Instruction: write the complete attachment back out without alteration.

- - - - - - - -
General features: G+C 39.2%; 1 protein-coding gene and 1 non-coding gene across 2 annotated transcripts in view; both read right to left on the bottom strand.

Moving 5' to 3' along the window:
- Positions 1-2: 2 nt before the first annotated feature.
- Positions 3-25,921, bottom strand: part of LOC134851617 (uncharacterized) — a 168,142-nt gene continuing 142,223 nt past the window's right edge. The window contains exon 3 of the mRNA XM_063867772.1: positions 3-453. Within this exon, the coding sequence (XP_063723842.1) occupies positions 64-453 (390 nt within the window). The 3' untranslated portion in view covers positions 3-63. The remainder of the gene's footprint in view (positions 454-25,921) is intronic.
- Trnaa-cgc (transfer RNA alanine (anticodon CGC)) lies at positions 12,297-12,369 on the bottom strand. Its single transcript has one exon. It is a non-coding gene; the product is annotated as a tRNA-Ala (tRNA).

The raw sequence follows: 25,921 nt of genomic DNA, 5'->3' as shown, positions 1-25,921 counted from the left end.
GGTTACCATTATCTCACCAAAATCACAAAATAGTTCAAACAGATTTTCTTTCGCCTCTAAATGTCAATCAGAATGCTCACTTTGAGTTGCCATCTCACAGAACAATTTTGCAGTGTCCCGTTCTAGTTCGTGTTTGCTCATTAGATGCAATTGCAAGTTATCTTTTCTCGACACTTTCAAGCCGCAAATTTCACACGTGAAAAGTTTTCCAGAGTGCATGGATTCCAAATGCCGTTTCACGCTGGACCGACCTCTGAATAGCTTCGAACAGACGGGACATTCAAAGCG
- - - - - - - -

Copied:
General features: G+C 39.2%; 1 protein-coding gene and 1 non-coding gene across 2 annotated transcripts in view; both read right to left on the bottom strand.

Moving 5' to 3' along the window:
- Positions 1-2: 2 nt before the first annotated feature.
- Positions 3-25,921, bottom strand: part of LOC134851617 (uncharacterized) — a 168,142-nt gene continuing 142,223 nt past the window's right edge. The window contains exon 3 of the mRNA XM_063867772.1: positions 3-453. Within this exon, the coding sequence (XP_063723842.1) occupies positions 64-453 (390 nt within the window). The 3' untranslated portion in view covers positions 3-63. The remainder of the gene's footprint in view (positions 454-25,921) is intronic.
- Trnaa-cgc (transfer RNA alanine (anticodon CGC)) lies at positions 12,297-12,369 on the bottom strand. Its single transcript has one exon. It is a non-coding gene; the product is annotated as a tRNA-Ala (tRNA).

The raw sequence follows: 25,921 nt of genomic DNA, 5'->3' as shown, positions 1-25,921 counted from the left end.
GGTTACCATTATCTCACCAAAATCACAAAATAGTTCAAACAGATTTTCTTTCGCCTCTAAATGTCAATCAGAATGCTCACTTTGAGTTGCCATCTCACAGAACAATTTTGCAGTGTCCCGTTCTAGTTCGTGTTTGCTCATTAGATGCAATTGCAAGTTATCTTTTCTCGACACTTTCAAGCCGCAAATTTCACACGTGAAAAGTTTTCCAGAGTGCATGGATTCCAAATGCCGTTTCACGCTGGACCGACCTCTGAATAGCTTCGAACAGACGGGACATTCAAAGCG